Primary biliary cirrhosis (PBC) and primary sclerosing cholangitis (PSC) are infrequent autoimmune cholestatic liver diseases, that disproportionate to their incidence and prevalence, remain very important causes of morbidity and mortality for patients with liver disease. Mechanistic insights spanning genetic risks and biological pathways to liver injury and fibrosis have led to a renewed interest in developing therapies beyond ursodeoxycholic acid that are aimed at both slowing disease course and improving quality of life. International cohort studies have facilitated a much greater understanding of disease heterogeneity, and in so doing highlight the opportunity to provide patients with a more individualized assessment of their risk of progressive liver disease, based on clinical, laboratory, or imaging findings. This has led to a new approach to patient care that focuses on risk stratification (both high and low risk); and furthermore allows such stratification tools to help identify patient subgroups at greatest potential benefit from inclusion in clinical trials. In this article, we review the applicability and validity of risk stratification in autoimmune cholestatic liver disease, highlighting strengths and weaknesses of current and emergent approaches. (Hepatology 2016;63:644-659).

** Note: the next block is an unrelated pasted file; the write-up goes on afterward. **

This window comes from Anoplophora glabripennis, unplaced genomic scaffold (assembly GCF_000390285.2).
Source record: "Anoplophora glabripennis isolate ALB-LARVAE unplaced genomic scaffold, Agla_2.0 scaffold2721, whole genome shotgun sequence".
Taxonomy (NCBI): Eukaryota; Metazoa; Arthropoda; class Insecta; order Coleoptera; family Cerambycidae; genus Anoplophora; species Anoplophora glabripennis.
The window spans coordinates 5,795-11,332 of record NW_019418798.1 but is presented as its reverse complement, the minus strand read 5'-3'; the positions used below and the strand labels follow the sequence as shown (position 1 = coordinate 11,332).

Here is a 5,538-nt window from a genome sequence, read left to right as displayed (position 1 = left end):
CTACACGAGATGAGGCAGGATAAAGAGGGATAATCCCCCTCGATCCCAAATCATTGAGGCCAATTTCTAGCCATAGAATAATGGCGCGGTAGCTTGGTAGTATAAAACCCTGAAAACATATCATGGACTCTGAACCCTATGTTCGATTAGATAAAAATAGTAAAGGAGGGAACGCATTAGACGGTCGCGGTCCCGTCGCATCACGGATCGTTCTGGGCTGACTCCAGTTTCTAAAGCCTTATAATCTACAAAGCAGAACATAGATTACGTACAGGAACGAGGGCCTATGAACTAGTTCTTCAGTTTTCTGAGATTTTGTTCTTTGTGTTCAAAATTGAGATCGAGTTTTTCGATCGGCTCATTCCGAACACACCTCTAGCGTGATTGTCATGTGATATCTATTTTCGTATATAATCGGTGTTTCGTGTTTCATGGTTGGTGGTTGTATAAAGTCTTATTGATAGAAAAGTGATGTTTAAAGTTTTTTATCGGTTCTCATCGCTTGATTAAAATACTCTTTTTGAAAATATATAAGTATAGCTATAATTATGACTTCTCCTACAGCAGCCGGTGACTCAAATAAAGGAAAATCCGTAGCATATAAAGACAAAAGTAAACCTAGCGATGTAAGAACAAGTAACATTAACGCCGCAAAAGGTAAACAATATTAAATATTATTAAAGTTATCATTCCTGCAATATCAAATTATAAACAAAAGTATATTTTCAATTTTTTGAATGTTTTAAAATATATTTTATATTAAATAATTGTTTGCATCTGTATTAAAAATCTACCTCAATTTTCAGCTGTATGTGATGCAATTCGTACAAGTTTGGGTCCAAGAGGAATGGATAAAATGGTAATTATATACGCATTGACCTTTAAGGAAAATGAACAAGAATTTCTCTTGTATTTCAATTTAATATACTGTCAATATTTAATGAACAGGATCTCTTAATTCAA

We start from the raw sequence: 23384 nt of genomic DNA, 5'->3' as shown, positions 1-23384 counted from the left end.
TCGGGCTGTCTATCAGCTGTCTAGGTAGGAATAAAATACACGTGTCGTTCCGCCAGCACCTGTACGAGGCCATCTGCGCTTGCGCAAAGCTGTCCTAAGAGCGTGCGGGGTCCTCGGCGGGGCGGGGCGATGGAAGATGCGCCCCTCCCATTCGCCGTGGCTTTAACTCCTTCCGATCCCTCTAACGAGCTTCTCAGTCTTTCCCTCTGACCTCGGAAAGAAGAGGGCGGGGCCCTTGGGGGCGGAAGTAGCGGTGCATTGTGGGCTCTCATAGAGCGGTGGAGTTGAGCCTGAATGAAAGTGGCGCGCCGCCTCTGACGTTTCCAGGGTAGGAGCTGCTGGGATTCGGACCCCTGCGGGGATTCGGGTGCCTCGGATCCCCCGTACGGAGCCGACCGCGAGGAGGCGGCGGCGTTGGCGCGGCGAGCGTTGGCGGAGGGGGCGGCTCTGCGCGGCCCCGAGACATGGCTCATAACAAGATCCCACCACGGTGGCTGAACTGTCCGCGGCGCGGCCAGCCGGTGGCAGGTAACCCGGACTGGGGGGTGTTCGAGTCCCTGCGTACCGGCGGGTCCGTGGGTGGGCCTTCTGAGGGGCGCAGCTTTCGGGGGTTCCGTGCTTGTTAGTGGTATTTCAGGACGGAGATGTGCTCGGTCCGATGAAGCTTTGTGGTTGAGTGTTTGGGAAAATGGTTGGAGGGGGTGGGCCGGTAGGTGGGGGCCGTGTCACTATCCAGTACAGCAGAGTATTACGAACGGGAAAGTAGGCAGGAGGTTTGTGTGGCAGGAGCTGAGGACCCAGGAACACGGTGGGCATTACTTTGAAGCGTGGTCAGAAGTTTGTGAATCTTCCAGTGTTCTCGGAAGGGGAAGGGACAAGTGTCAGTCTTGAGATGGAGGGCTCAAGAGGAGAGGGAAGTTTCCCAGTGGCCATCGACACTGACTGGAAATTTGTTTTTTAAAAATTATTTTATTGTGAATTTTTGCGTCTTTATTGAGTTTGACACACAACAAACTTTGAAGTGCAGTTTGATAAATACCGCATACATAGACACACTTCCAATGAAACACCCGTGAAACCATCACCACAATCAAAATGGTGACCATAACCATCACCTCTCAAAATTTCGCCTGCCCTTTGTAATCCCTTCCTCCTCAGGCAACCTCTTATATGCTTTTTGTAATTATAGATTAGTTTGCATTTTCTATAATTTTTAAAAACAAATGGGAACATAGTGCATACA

© 2015 The Authors. Hepatology published by Wiley Periodicals, Inc., on behalf of the American Association for the Study of Liver Diseases.